The Goldman Sachs Phenomenon

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Now that the American financial sector is safe and unsound once again, has the threat of serious economic crisis genuinely passed? And has the structure of American capitalism actually improved? Or did the Fed merely dress a sow in lingerie and call her a raving beauty?

In other words, what did the Fed accomplish by lavishing billions of dollars upon the financial sector? Was the Fed’s inflationary rescue mission really worth all the trouble? Or would the nation have been better off if Bernanke and Paulson had simply gone golfing while Bear Stearns failed?

At first glance, the Fed’s rescue seems to have halted a serious crisis in its tracks. The rescue also seems to have preserved the viability of the American banking system. But upon closer inspection, we discover that the Fed’s rescue also preserved at least one dysfunctional characteristic of our economic system – namely, an over-reliance on “asset-swapping” activities, rather than “asset-producing” activities.

Australian author, James Cumes, asserts that the US economy has become overly dependent on trading things back and forth, rather than manufacturing goods and selling them. He calls this new reality the “Goldman Sachs Phenomenon.”

“In the larger Anglo-Saxon economies,” says Cumes, “transfer of ownership [has] supplanted fixed-capital investment as the most common form of what purported to be ‘investment.’ Investment has become a means of making a fast buck, not by entrepreneurial effort, construction of factories and installation of productive equipment, but by gambling to add market value through mergers and acquisitions…that would lead to higher shareholder value in the marketplace…

“Despite the higher, short-term market values [that might ensue], they would not necessarily add anything to productivity or to the volume or value of final output” – “Inevitably,” Cumes continues, “there are social impacts from this deal-maker, day-trader, casino-like type of ownership investment, especially to the extent that it spreads over a more and more major part of the economy…Inequality is dramatically intensified by generous bonuses for senior executives and others in financial firms in the United States and such other financial centres as London.”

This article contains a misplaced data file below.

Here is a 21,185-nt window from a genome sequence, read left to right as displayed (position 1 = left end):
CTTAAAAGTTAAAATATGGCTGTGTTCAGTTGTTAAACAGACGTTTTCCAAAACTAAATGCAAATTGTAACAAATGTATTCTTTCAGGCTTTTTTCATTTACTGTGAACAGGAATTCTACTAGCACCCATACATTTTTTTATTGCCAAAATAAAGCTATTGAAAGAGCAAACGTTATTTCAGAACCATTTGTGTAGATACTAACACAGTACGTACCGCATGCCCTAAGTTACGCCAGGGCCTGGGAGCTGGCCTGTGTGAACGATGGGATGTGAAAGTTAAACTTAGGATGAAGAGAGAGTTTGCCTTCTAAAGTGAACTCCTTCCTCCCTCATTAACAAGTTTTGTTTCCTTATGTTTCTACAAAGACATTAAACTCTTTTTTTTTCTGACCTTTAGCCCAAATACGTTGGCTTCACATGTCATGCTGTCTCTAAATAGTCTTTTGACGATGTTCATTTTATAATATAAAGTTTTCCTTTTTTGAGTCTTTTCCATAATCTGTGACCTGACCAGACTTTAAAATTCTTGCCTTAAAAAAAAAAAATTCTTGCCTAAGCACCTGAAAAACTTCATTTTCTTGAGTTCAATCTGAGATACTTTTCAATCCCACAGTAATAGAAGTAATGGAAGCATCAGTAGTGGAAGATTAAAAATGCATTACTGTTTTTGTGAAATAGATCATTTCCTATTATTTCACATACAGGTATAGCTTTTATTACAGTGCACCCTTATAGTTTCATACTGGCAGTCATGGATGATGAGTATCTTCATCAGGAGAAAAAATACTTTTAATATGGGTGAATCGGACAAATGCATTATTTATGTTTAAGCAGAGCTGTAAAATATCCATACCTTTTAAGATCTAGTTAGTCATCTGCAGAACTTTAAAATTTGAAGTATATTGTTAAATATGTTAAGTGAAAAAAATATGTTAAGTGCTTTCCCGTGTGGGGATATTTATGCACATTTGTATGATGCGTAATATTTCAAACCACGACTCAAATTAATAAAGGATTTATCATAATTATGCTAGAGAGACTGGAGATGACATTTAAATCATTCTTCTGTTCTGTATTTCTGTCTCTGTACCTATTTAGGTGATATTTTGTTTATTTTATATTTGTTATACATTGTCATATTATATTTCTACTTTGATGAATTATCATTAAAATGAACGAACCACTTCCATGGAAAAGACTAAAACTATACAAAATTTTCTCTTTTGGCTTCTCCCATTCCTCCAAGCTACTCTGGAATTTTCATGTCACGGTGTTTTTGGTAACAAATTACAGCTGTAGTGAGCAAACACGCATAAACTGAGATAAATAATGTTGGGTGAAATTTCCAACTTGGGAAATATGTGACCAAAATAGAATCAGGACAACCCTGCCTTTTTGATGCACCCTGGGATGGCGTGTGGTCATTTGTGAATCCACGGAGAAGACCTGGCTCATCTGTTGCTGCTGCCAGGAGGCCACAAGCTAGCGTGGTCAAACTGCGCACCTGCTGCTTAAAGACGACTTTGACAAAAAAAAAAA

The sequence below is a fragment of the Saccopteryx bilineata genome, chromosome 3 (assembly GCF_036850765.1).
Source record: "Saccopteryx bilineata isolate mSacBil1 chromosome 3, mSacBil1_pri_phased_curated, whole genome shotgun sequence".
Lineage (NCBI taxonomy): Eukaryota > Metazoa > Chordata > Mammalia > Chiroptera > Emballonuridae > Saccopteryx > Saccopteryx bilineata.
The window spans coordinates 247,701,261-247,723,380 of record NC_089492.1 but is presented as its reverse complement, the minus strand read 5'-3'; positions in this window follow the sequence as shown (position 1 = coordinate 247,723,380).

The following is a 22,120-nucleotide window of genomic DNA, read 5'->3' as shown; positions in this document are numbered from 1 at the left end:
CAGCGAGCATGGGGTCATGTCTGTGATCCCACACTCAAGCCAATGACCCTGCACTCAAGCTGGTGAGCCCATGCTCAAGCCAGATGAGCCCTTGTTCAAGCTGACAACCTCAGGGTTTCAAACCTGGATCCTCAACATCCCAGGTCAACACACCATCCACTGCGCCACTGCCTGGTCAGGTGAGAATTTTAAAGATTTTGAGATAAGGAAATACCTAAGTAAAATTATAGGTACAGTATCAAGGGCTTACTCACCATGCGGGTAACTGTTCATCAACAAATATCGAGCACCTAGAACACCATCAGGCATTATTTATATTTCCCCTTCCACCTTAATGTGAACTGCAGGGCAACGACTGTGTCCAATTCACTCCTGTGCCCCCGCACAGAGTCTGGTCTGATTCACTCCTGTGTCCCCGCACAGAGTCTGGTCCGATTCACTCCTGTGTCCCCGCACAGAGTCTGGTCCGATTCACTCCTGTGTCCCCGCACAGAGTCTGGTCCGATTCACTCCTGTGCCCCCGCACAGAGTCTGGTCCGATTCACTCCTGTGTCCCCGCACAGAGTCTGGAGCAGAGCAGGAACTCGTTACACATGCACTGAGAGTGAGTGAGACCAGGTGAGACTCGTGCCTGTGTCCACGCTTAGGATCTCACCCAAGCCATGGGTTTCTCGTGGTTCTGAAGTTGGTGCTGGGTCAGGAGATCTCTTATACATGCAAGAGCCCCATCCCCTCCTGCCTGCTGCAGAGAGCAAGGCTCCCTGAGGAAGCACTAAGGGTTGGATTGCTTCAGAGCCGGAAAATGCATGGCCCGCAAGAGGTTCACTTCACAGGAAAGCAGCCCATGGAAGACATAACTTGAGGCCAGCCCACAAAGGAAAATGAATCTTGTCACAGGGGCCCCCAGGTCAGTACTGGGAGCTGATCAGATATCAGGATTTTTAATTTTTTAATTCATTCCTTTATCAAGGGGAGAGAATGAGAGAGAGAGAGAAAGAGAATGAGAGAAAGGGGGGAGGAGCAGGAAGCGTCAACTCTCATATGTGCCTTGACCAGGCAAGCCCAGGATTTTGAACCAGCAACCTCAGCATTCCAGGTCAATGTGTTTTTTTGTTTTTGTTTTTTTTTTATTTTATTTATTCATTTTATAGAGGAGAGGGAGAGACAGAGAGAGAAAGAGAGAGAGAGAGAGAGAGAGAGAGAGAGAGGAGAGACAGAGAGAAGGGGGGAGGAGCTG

The Fed’s bailout of the financial sector seems to have supercharged the Goldman Sachs phenomenon. Not only do the top dogs at publicly traded financial firms “make bank,” they continue to make bank even after destroying billions of dollars of shareholder wealth. And the top dogs enjoy their privileged positions under the watchful, doting eyes of the Federal Reserve and Treasury. No bad deed goes unrewarded.

“Of course, there is justice in rewarding effort and enterprise,” Cumes concludes. “That is historically one of the ways in which a capitalist system has justified and maintained itself; but there are other considerations too. “Indeed, if our present essentially democratic capitalism is to survive – and survive securely – it must pay attention to social outcomes. Poverty in the midst of plenty is not a comfortable social situation. Some inequality there will always be but gross and growing inequalities must, over time, be a threat to social, political and even strategic stability, as well as economic and financial stability.”

But these “big picture” concerns do not seem to concern the head of the Fed and Treasury. In fact, throughout this crisis, Bernanke and Paulson have assiduously avoided implementing (or even suggesting) any regulatory changes that would impinge upon the limitless liberties of Wall Street’s investment banks. The perpetrators of the crisis remain in power and the corporate structures that supported their recklessness remain in place. Instead, incredibly, Treasury Secretary Paulson wags his regulatory finger at hedge funds.